Carmike theaters in Hempfield, Delmont, Buffalo Township to close for AMC name change |
Local Stories

Carmike theaters in Hempfield, Delmont, Buffalo Township to close for AMC name change

Carmike Cinemas
Carmike's Greensburg 15 multiplex at the at the Westmoreland Mall in Greensburg will be rebranded as the AMC Westmoreland 15.

Carmike movie theaters in Hempfield, Delmont and Buffalo Township are set to close for one day early next week, and for most of another day the following week, so they can be converted to the AMC name.

AMC Entertainment Holdings Inc. is switching hundreds of Carmike theaters to one of three AMC brands, following the Kansas-based company’s $1.2 billion buyout of smaller rival Carmike Cinemas Inc. The acquisition makes AMC the biggest U.S. movie theater operator.

At Westmoreland Mall, Carmike’s Greensburg 15 multi­plex will tentatively close all day Monday, and again on March 27 until that evening, so that new signs and other fixtures and equipment can be installed, AMC spokesman Ryan Noonan said.

The multiplex is to open at 7 p.m. March 27 as the AMC Westmoreland 15, he said.

AMC-branded theaters could feature recliner seating, bars changed to the MacGuffins name and large-format auditoriums such as IMAX, according to the company’s website. They also will have “innovative” menus and Coca-Cola Freestyle machines with more than 100 drink flavors, AMC said.

Two other area theaters will close temporarily, Noonan said, adding that these dates also are tentative:

• Carmike South Pike 10 in Buffalo Township is to close all day Monday, and on March 27 until 7 p.m. — when it will reopen as the AMC Classic South Pike 10.

• Carmike Delmont 12 will close all day Tuesday, and for most of March 28. The rebranded AMC Classic Delmont 12 will open at 7 p.m. March 28.

AMC describes its AMC Classic brand as “fun, friendly, local theaters” with foods such as pretzel bites, nachos and refillable popcorn buckets. The company also runs AMC Dine-In theaters in some markets, with restaurant menus and cocktail bars.

Ticket prices won’t change significantly when the theaters convert, AMC said on its website. Carmike gift cards will be accepted, and customers can convert Carmike rewards points to the AMC Stubs program.

Before the acquisition, AMC already was the world’s biggest theater operator, with about 388 theaters in 33 states and the District of Columbia as of late September. Carmike, based in Columbus, Ga., listed 271 theaters in 41 states.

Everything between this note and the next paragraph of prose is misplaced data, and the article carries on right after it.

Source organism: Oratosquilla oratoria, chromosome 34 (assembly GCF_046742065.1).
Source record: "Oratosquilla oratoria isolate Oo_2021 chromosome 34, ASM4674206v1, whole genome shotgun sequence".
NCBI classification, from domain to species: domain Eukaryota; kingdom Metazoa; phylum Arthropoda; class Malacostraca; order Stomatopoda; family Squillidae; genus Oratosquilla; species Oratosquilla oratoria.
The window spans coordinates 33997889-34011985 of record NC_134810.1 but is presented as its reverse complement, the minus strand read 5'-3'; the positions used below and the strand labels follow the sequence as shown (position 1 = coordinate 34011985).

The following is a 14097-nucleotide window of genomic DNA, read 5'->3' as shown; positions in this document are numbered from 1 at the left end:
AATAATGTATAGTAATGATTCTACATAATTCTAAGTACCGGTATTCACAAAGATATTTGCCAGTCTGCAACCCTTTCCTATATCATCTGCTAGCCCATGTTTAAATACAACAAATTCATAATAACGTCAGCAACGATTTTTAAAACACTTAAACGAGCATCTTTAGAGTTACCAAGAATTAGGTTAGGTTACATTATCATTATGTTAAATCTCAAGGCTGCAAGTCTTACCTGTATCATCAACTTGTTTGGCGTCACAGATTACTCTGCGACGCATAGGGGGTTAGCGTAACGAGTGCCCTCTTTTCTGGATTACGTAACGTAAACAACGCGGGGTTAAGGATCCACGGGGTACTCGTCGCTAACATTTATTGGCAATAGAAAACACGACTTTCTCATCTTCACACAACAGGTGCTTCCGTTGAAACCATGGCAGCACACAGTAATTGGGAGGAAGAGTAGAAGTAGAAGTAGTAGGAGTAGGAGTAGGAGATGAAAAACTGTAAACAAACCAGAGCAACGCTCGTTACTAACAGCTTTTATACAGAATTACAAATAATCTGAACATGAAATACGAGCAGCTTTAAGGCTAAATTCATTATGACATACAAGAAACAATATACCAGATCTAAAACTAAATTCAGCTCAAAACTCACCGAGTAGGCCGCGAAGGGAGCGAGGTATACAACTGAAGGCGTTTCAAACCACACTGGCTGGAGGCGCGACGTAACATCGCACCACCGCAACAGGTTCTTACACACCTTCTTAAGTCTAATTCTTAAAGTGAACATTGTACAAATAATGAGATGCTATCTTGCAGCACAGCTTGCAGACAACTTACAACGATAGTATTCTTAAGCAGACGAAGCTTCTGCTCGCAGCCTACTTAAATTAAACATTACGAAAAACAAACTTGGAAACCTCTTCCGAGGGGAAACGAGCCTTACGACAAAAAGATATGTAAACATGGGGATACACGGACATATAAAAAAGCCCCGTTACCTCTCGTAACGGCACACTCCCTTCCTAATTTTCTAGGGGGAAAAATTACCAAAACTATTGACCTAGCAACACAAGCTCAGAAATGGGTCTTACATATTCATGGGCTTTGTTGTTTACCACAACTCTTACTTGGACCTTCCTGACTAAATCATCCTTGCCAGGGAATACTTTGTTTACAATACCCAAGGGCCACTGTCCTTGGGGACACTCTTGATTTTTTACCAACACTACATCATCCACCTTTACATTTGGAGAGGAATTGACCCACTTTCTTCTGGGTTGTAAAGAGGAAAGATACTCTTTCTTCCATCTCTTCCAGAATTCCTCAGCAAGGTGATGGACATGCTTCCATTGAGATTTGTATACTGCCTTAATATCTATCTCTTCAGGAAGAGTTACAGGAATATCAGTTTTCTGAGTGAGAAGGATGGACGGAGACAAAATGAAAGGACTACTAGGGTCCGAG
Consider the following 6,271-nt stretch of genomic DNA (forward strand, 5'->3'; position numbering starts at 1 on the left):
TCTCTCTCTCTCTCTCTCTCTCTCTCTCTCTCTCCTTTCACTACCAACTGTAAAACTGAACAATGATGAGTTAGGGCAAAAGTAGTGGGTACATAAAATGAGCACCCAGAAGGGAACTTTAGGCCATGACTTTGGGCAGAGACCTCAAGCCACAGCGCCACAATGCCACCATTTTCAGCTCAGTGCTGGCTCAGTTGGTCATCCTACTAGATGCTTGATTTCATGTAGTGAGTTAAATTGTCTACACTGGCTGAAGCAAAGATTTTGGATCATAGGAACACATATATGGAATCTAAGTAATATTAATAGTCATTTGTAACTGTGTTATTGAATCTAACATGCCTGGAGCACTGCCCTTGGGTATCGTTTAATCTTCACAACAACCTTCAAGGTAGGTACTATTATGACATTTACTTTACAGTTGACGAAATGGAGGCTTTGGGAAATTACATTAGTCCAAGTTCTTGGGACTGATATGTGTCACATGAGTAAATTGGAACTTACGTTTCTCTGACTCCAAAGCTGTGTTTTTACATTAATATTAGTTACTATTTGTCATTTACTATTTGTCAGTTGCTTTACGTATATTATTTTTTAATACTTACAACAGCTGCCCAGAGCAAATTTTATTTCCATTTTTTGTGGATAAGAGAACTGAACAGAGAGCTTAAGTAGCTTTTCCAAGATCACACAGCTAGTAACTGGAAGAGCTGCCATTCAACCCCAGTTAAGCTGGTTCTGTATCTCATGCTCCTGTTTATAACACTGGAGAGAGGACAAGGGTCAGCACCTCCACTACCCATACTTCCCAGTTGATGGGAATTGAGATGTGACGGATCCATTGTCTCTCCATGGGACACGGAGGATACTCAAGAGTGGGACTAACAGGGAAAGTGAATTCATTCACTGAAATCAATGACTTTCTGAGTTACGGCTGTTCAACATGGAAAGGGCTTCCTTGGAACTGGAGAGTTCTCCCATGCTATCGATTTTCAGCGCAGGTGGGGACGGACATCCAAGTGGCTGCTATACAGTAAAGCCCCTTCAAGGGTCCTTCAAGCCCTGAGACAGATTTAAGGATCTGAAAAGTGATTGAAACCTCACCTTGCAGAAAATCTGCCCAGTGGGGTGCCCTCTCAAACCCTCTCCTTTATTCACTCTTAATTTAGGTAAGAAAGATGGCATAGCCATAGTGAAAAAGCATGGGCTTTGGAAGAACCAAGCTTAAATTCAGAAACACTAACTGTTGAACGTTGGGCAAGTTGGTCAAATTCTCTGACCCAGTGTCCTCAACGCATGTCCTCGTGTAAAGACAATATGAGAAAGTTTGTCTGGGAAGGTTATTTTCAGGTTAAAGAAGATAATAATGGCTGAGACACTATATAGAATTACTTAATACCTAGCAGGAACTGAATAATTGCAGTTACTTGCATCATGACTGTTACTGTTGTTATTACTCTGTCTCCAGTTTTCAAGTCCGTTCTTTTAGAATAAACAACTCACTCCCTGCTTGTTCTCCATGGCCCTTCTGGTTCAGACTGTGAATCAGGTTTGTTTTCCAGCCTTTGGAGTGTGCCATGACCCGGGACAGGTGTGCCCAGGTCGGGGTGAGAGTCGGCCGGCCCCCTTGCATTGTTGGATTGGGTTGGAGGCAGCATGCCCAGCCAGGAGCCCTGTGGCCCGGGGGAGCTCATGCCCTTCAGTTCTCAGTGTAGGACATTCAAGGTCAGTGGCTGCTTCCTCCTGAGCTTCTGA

In Western Pennsylvania, Carmike theaters in Bethel Park, Mt. Lebanon and Uniontown also will convert to the AMC name.

Kim Leonard is a Tribune-Review staff writer. Reach her at 724-226-4674 or at [email protected].

TribLIVE commenting policy

You are solely responsible for your comments and by using you agree to our Terms of Service.

We moderate comments. Our goal is to provide substantive commentary for a general readership. By screening submissions, we provide a space where readers can share intelligent and informed commentary that enhances the quality of our news and information.

While most comments will be posted if they are on-topic and not abusive, moderating decisions are subjective. We will make them as carefully and consistently as we can. Because of the volume of reader comments, we cannot review individual moderation decisions with readers.

We value thoughtful comments representing a range of views that make their point quickly and politely. We make an effort to protect discussions from repeated comments either by the same reader or different readers

We follow the same standards for taste as the daily newspaper. A few things we won't tolerate: personal attacks, obscenity, vulgarity, profanity (including expletives and letters followed by dashes), commercial promotion, impersonations, incoherence, proselytizing and SHOUTING. Don't include URLs to Web sites.

We do not edit comments. They are either approved or deleted. We reserve the right to edit a comment that is quoted or excerpted in an article. In this case, we may fix spelling and punctuation.

We welcome strong opinions and criticism of our work, but we don't want comments to become bogged down with discussions of our policies and we will moderate accordingly.

We appreciate it when readers and people quoted in articles or blog posts point out errors of fact or emphasis and will investigate all assertions. But these suggestions should be sent via e-mail. To avoid distracting other readers, we won't publish comments that suggest a correction. Instead, corrections will be made in a blog post or in an article.